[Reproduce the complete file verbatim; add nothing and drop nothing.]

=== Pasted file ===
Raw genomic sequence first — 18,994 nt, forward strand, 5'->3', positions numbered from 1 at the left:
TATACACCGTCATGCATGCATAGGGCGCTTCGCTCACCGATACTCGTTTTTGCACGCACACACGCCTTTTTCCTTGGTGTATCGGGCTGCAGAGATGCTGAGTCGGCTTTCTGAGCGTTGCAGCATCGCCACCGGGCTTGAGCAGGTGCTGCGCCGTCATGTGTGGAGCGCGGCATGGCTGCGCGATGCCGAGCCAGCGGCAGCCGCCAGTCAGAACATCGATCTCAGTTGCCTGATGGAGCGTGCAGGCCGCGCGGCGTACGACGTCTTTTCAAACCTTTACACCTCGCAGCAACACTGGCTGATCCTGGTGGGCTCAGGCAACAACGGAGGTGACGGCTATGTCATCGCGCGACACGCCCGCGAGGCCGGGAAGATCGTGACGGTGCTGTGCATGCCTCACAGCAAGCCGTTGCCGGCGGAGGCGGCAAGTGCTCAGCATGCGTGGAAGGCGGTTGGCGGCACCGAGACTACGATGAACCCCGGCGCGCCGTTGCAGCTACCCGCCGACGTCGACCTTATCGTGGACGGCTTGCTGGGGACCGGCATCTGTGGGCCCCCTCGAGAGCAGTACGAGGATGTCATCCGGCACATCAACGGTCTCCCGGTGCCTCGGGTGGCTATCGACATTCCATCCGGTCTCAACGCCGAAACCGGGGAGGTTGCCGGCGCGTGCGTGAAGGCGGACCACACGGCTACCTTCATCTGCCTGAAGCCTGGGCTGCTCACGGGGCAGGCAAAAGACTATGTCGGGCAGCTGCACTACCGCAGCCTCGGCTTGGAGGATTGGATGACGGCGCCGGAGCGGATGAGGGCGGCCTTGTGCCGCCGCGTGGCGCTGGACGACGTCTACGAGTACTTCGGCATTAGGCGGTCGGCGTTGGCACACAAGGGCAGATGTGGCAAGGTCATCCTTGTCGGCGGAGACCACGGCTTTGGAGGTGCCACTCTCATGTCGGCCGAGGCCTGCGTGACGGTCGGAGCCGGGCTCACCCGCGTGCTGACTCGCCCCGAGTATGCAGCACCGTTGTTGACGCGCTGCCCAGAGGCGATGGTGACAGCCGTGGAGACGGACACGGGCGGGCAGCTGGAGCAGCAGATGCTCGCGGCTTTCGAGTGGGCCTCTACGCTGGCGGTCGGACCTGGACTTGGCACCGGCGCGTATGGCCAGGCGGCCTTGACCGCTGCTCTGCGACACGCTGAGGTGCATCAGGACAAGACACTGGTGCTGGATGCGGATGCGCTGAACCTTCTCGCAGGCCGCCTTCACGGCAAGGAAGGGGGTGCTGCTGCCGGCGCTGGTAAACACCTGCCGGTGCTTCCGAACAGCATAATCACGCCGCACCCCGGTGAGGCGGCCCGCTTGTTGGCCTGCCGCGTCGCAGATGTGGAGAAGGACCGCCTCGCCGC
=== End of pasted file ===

Raw genomic sequence first — 18,994 nt, forward strand, 5'->3', positions numbered from 1 at the left:
TATACACCGTCATGCATGCATAGGGCGCTTCGCTCACCGATACTCGTTTTTGCACGCACACACGCCTTTTTCCTTGGTGTATCGGGCTGCAGAGATGCTGAGTCGGCTTTCTGAGCGTTGCAGCATCGCCACCGGGCTTGAGCAGGTGCTGCGCCGTCATGTGTGGAGCGCGGCATGGCTGCGCGATGCCGAGCCAGCGGCAGCCGCCAGTCAGAACATCGATCTCAGTTGCCTGATGGAGCGTGCAGGCCGCGCGGCGTACGACGTCTTTTCAAACCTTTACACCTCGCAGCAACACTGGCTGATCCTGGTGGGCTCAGGCAACAACGGAGGTGACGGCTATGTCATCGCGCGACACGCCCGCGAGGCCGGGAAGATCGTGACGGTGCTGTGCATGCCTCACAGCAAGCCGTTGCCGGCGGAGGCGGCAAGTGCTCAGCATGCGTGGAAGGCGGTTGGCGGCACCGAGACTACGATGAACCCCGGCGCGCCGTTGCAGCTACCCGCCGACGTCGACCTTATCGTGGACGGCTTGCTGGGGACCGGCATCTGTGGGCCCCCTCGAGAGCAGTACGAGGATGTCATCCGGCACATCAACGGTCTCCCGGTGCCTCGGGTGGCTATCGACATTCCATCCGGTCTCAACGCCGAAACCGGGGAGGTTGCCGGCGCGTGCGTGAAGGCGGACCACACGGCTACCTTCATCTGCCTGAAGCCTGGGCTGCTCACGGGGCAGGCAAAAGACTATGTCGGGCAGCTGCACTACCGCAGCCTCGGCTTGGAGGATTGGATGACGGCGCCGGAGCGGATGAGGGCGGCCTTGTGCCGCCGCGTGGCGCTGGACGACGTCTACGAGTACTTCGGCATTAGGCGGTCGGCGTTGGCACACAAGGGCAGATGTGGCAAGGTCATCCTTGTCGGCGGAGACCACGGCTTTGGAGGTGCCACTCTCATGTCGGCCGAGGCCTGCGTGACGGTCGGAGCCGGGCTCACCCGCGTGCTGACTCGCCCCGAGTATGCAGCACCGTTGTTGACGCGCTGCCCAGAGGCGATGGTGACAGCCGTGGAGACGGACACGGGCGGGCAGCTGGAGCAGCAGATGCTCGCGGCTTTCGAGTGGGCCTCTACGCTGGCGGTCGGACCTGGACTTGGCACCGGCGCGTATGGCCAGGCGGCCTTGACCGCTGCTCTGCGACACGCTGAGGTGCATCAGGACAAGACACTGGTGCTGGATGCGGATGCGCTGAACCTTCTCGCAGGCCGCCTTCACGGCAAGGAAGGGGGTGCTGCTGCCGGCGCTGGTAAACACCTGCCGGTGCTTCCGAACAGCATAATCACGCCGCACCCCGGTGAGGCGGCCCGCTTGTTGGCCTGCCGCGTCGCAGATGTGGAGAAGGACCGCCTCGCCGC